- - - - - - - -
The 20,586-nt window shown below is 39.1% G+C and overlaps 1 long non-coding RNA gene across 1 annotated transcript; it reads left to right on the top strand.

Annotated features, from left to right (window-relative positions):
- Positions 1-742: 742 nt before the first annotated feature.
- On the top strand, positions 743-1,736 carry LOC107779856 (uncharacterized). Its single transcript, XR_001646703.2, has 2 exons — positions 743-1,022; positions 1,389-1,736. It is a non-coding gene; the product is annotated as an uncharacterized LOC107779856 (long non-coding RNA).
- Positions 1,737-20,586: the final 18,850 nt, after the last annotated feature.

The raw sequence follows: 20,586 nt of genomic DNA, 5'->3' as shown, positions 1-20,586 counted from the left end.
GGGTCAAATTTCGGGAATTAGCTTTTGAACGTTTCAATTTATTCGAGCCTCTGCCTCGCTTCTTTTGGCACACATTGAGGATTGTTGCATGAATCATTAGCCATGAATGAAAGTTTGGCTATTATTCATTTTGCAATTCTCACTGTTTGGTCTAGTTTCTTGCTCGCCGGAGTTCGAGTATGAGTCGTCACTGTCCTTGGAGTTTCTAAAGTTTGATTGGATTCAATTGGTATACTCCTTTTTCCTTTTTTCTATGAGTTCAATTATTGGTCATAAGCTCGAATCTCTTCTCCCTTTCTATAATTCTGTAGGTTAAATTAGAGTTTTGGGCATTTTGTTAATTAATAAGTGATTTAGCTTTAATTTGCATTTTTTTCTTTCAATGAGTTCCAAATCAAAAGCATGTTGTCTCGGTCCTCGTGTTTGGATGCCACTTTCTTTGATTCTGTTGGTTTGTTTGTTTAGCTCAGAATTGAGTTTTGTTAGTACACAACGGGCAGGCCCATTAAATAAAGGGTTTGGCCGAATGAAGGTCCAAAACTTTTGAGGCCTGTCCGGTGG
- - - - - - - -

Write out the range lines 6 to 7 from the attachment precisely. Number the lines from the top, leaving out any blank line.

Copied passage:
The raw sequence follows: 20,586 nt of genomic DNA, 5'->3' as shown, positions 1-20,586 counted from the left end.
GGGTCAAATTTCGGGAATTAGCTTTTGAACGTTTCAATTTATTCGAGCCTCTGCCTCGCTTCTTTTGGCACACATTGAGGATTGTTGCATGAATCATTAGCCATGAATGAAAGTTTGGCTATTATTCATTTTGCAATTCTCACTGTTTGGTCTAGTTTCTTGCTCGCCGGAGTTCGAGTATGAGTCGTCACTGTCCTTGGAGTTTCTAAAGTTTGATTGGATTCAATTGGTATACTCCTTTTTCCTTTTTTCTATGAGTTCAATTATTGGTCATAAGCTCGAATCTCTTCTCCCTTTCTATAATTCTGTAGGTTAAATTAGAGTTTTGGGCATTTTGTTAATTAATAAGTGATTTAGCTTTAATTTGCATTTTTTTCTTTCAATGAGTTCCAAATCAAAAGCATGTTGTCTCGGTCCTCGTGTTTGGATGCCACTTTCTTTGATTCTGTTGGTTTGTTTGTTTAGCTCAGAATTGAGTTTTGTTAGTACACAACGGGCAGGCCCATTAAATAAAGGGTTTGGCCGAATGAAGGTCCAAAACTTTTGAGGCCTGTCCGGTGG